Interview: Steve Gonsalves, Dave Tango, and Shari Debenedetti — The ‘Ghost Hunters’ Are Back

The Ghost Hunters first premiered seventeen years ago on SyFy (formerly known as the Sci-Fi Channel) and was a very simple ten-episode series led by Jason Hawes and Grant Wilson, Roto-Rooter Plumbers by day and ghost hunters by night. While the team—and the channel it aired on—have changed over the years, one thing has remained: they are the best ghost hunting team on television bar none. 

They are also some of the coolest. I had the opportunity to meet Jason Hawes a few years ago at a convention, but this year I got to sit down and chat with Steve Gonsalves, Dave Tango, and Shari DeBenedetti about ghost hunting, ahead of the premiere of the new season on their new home Discovery+. 

As a lifelong fan of Ghost Hunters—I distinctly remember setting the VCR to record the premiere in 2004—it was such a privilege to get to pick their brains about ghost hunting both on and off the record. 

Ghost Hunters
Dave Tango, Jason Hawes, Steve Gonsalves, and Shari DeBenedetti stand in front of Brick and Ash.

Maggie Lovitt: You've been doing this for almost 17 years, how have things evolved? Because there has been so much new technology, even in just the last five years.

Dave Tango: Equipment obviously. Techniques definitely. Things seem to be working better than other things that we thought would have worked better. For me, the techniques I like.

Shari DeBenedetti: For me, I mean experiences too. The more experiences that we go through, that we can always look back to say “Okay, well this one, this is what happened and this is what the result was.” and so you learn over all the years.

Steve Gonsalves: Learning for sure for me. I went a science-based route and now I investigate under the principle of if it disobeys the laws of science. then I'm misinterpreting the experience or it's in my head. Not meaning that I'm crazy, but that things can be telephonic and audio phonic sounds. That sort of thing can be in your head. Not that someone's crazy, but literally in your head. 

If it disobeys the laws of science, then I'm misinterpreting the experience. And what I mean by that is that some investigators say that they see a shadow on a wall. I think that's impossible, because, in order to create a shadow on a wall, you have to have something obstructing the light. If something's obstructing your light, there has to be enough mass there that we would see it. 

If there's a shadow on a wall, but no source for that shadow, then it's just a shadow on a wall. It's coming from somewhere. I wouldn't consider that paranormal, you know? What if it's energy? Well, even still, if it's blocking the light, then it should be solid enough that I will see it.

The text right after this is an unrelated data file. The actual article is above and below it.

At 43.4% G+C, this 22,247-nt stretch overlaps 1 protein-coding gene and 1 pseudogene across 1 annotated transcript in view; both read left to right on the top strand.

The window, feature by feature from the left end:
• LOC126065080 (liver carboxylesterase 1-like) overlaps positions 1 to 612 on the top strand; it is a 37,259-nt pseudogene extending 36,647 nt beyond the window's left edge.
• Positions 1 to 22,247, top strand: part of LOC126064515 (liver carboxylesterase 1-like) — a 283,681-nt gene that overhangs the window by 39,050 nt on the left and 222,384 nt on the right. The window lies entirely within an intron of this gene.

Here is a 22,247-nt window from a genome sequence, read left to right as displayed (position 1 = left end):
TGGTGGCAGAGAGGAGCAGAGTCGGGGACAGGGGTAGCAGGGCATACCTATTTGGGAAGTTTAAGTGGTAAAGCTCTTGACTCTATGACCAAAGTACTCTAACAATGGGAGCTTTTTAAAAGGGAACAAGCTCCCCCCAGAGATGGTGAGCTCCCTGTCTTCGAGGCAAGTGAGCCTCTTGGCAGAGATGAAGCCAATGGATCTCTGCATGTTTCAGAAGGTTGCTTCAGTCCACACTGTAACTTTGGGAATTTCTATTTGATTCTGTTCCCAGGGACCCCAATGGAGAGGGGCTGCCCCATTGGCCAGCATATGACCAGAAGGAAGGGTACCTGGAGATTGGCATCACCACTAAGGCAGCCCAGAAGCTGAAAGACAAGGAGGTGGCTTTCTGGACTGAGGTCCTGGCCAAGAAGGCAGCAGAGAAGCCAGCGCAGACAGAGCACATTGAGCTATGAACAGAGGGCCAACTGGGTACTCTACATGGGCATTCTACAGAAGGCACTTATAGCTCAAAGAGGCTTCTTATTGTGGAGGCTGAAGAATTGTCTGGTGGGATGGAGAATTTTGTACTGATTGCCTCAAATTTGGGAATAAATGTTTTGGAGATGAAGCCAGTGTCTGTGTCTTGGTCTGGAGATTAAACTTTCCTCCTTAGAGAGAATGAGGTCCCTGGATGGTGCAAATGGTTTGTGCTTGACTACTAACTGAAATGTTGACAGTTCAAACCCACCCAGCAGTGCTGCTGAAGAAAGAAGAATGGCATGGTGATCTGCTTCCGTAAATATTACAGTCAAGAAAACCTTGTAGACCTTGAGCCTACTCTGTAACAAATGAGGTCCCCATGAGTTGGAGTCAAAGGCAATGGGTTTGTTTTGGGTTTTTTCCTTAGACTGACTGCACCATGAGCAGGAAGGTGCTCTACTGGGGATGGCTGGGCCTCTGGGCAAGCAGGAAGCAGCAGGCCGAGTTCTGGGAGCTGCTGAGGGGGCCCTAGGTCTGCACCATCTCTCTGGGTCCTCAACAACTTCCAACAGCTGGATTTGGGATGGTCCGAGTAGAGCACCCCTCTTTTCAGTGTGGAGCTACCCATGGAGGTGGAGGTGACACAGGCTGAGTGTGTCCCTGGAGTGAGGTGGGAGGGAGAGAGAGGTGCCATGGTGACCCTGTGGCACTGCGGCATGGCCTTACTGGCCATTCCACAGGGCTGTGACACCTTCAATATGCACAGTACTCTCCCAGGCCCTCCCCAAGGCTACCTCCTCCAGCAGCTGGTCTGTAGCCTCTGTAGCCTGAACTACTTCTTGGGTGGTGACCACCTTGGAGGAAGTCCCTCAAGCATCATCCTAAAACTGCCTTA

Dave Tango: Free-floating.

Steve Gonsalves: Right? So that tells me that the shadow phenomenon should be free-floating in the environment. That's just how I feel like I've changed over the years. 

Maggie Lovitt: Have there been any situations that have lingered with you? I've done paranormal investigations to help contact loved ones and get closure. I'd love to know if there have been any that have had an impact on you.

Dave Tango: What was the case on Ghost Nation? The gentleman who was in a trailer.

Steve Gonsalves: Corey.

Dave Tango: He had PTSD and the place was so scary inside because there would be loud bangs and things that would happen inside of his house. It was so frightening for him, that he had to stay in a trailer next to his house. Being able to help them out and explain that this isn't that, it’s this. This is what's going on. We did research that made them feel better. And now he was able to go back into his own home. That to me is the absolute goal.

Steve Gonsalves: And also the couple we investigated. She came to see us in Jersey recently with her husband.

Dave Tango:  Oh, yeah! In New York.

Steve Gonsalves: I forget her name. She was a writer. They were terrified. And they were gonna move out of their house. But then she sent us this long email saying, “Thank you so much. We're doing everything you said. Now we're living in the house. We're happy again. Our relationship is back to normal.” 

And if you remember Steve and Glinda, we actually kind of saved their marriage in a weird background way. When we were interviewing them. And this had nothing to do with our investigation, but they're just being interviewed. Because they had a lot of marital problems, he was like, “This thing's like tearing us apart.” And she's like, “Really? Because I feel like it's bringing us closer together.” And he was like, “What?” 

It can ruin stuff. But she was like, “No, now we have something in common.” They both sort of looked at each other like, “Oh.” 

Dave Tango: They needed to communicate and they did it during the interview.

Steve Gonsalves: But that was a nice byproduct of the investigation. We kind of fixed their marriage.

Shari DeBenedetti: Mine was the couple that just lost their daughter. It's terrible, but it's just something that you always think about. There was communication with her with the guys. It's an awful situation.